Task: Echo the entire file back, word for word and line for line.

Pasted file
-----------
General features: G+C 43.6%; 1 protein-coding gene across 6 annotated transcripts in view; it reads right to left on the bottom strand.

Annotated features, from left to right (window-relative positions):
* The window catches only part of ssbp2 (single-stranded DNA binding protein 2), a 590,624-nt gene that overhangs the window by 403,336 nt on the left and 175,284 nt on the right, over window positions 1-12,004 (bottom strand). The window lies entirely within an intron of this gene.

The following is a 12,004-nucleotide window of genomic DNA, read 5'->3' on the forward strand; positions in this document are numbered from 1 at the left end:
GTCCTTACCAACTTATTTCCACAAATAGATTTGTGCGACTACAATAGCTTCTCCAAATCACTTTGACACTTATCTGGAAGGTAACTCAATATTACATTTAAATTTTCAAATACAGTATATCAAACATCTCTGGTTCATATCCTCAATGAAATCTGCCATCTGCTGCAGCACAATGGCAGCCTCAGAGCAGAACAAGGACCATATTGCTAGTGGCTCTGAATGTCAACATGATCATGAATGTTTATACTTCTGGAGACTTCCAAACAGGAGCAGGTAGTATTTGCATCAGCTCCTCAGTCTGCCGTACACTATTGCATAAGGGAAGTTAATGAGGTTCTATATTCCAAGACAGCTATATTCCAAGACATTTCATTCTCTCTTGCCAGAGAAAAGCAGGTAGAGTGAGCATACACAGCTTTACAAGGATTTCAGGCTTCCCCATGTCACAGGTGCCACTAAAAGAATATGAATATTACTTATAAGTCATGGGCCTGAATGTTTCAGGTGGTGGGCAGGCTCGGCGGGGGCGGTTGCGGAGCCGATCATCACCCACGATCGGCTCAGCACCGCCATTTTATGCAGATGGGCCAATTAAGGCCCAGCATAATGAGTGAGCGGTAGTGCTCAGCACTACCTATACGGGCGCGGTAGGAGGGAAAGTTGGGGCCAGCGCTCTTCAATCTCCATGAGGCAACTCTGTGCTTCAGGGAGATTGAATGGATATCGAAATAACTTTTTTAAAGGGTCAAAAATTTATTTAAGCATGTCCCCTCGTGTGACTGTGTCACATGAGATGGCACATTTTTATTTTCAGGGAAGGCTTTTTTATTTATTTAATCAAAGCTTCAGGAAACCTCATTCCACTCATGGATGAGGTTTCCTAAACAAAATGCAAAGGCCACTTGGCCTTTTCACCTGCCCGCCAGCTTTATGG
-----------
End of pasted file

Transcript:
General features: G+C 43.6%; 1 protein-coding gene across 6 annotated transcripts in view; it reads right to left on the bottom strand.

Annotated features, from left to right (window-relative positions):
* The window catches only part of ssbp2 (single-stranded DNA binding protein 2), a 590,624-nt gene that overhangs the window by 403,336 nt on the left and 175,284 nt on the right, over window positions 1-12,004 (bottom strand). The window lies entirely within an intron of this gene.

The following is a 12,004-nucleotide window of genomic DNA, read 5'->3' on the forward strand; positions in this document are numbered from 1 at the left end:
GTCCTTACCAACTTATTTCCACAAATAGATTTGTGCGACTACAATAGCTTCTCCAAATCACTTTGACACTTATCTGGAAGGTAACTCAATATTACATTTAAATTTTCAAATACAGTATATCAAACATCTCTGGTTCATATCCTCAATGAAATCTGCCATCTGCTGCAGCACAATGGCAGCCTCAGAGCAGAACAAGGACCATATTGCTAGTGGCTCTGAATGTCAACATGATCATGAATGTTTATACTTCTGGAGACTTCCAAACAGGAGCAGGTAGTATTTGCATCAGCTCCTCAGTCTGCCGTACACTATTGCATAAGGGAAGTTAATGAGGTTCTATATTCCAAGACAGCTATATTCCAAGACATTTCATTCTCTCTTGCCAGAGAAAAGCAGGTAGAGTGAGCATACACAGCTTTACAAGGATTTCAGGCTTCCCCATGTCACAGGTGCCACTAAAAGAATATGAATATTACTTATAAGTCATGGGCCTGAATGTTTCAGGTGGTGGGCAGGCTCGGCGGGGGCGGTTGCGGAGCCGATCATCACCCACGATCGGCTCAGCACCGCCATTTTATGCAGATGGGCCAATTAAGGCCCAGCATAATGAGTGAGCGGTAGTGCTCAGCACTACCTATACGGGCGCGGTAGGAGGGAAAGTTGGGGCCAGCGCTCTTCAATCTCCATGAGGCAACTCTGTGCTTCAGGGAGATTGAATGGATATCGAAATAACTTTTTTAAAGGGTCAAAAATTTATTTAAGCATGTCCCCTCGTGTGACTGTGTCACATGAGATGGCACATTTTTATTTTCAGGGAAGGCTTTTTTATTTATTTAATCAAAGCTTCAGGAAACCTCATTCCACTCATGGATGAGGTTTCCTAAACAAAATGCAAAGGCCACTTGGCCTTTTCACCTGCCCGCCAGCTTTATGG